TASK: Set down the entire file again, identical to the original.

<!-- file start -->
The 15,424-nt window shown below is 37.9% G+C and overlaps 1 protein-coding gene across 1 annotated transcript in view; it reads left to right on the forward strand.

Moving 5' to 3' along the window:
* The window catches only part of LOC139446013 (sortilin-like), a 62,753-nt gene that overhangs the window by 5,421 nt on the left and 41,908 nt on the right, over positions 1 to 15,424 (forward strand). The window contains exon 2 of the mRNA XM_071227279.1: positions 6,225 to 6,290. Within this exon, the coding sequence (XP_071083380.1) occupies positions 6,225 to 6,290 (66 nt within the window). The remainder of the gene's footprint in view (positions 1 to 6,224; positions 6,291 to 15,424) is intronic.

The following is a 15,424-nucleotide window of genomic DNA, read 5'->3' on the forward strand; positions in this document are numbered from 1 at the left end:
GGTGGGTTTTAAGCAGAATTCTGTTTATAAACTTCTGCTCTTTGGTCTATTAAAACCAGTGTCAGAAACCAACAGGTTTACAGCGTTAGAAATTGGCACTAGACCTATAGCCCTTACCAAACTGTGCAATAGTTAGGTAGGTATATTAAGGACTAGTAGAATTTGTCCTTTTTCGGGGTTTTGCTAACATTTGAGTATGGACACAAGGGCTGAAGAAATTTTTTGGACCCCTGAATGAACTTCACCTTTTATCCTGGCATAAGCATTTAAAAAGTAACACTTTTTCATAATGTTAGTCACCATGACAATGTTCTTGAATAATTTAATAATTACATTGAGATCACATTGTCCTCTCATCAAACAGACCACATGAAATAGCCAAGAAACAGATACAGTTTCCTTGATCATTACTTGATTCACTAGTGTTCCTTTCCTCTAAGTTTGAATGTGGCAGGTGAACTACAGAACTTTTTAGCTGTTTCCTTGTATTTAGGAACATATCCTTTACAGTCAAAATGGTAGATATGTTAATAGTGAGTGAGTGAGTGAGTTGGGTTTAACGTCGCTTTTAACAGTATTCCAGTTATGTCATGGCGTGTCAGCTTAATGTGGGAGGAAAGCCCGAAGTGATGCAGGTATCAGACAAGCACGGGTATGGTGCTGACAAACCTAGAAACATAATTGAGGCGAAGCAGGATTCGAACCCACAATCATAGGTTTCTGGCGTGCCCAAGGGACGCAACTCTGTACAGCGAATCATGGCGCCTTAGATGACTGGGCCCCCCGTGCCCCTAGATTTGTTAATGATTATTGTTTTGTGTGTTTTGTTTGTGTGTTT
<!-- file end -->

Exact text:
The 15,424-nt window shown below is 37.9% G+C and overlaps 1 protein-coding gene across 1 annotated transcript in view; it reads left to right on the forward strand.

Moving 5' to 3' along the window:
* The window catches only part of LOC139446013 (sortilin-like), a 62,753-nt gene that overhangs the window by 5,421 nt on the left and 41,908 nt on the right, over positions 1 to 15,424 (forward strand). The window contains exon 2 of the mRNA XM_071227279.1: positions 6,225 to 6,290. Within this exon, the coding sequence (XP_071083380.1) occupies positions 6,225 to 6,290 (66 nt within the window). The remainder of the gene's footprint in view (positions 1 to 6,224; positions 6,291 to 15,424) is intronic.

The following is a 15,424-nucleotide window of genomic DNA, read 5'->3' on the forward strand; positions in this document are numbered from 1 at the left end:
GGTGGGTTTTAAGCAGAATTCTGTTTATAAACTTCTGCTCTTTGGTCTATTAAAACCAGTGTCAGAAACCAACAGGTTTACAGCGTTAGAAATTGGCACTAGACCTATAGCCCTTACCAAACTGTGCAATAGTTAGGTAGGTATATTAAGGACTAGTAGAATTTGTCCTTTTTCGGGGTTTTGCTAACATTTGAGTATGGACACAAGGGCTGAAGAAATTTTTTGGACCCCTGAATGAACTTCACCTTTTATCCTGGCATAAGCATTTAAAAAGTAACACTTTTTCATAATGTTAGTCACCATGACAATGTTCTTGAATAATTTAATAATTACATTGAGATCACATTGTCCTCTCATCAAACAGACCACATGAAATAGCCAAGAAACAGATACAGTTTCCTTGATCATTACTTGATTCACTAGTGTTCCTTTCCTCTAAGTTTGAATGTGGCAGGTGAACTACAGAACTTTTTAGCTGTTTCCTTGTATTTAGGAACATATCCTTTACAGTCAAAATGGTAGATATGTTAATAGTGAGTGAGTGAGTGAGTTGGGTTTAACGTCGCTTTTAACAGTATTCCAGTTATGTCATGGCGTGTCAGCTTAATGTGGGAGGAAAGCCCGAAGTGATGCAGGTATCAGACAAGCACGGGTATGGTGCTGACAAACCTAGAAACATAATTGAGGCGAAGCAGGATTCGAACCCACAATCATAGGTTTCTGGCGTGCCCAAGGGACGCAACTCTGTACAGCGAATCATGGCGCCTTAGATGACTGGGCCCCCCGTGCCCCTAGATTTGTTAATGATTATTGTTTTGTGTGTTTTGTTTGTGTGTTT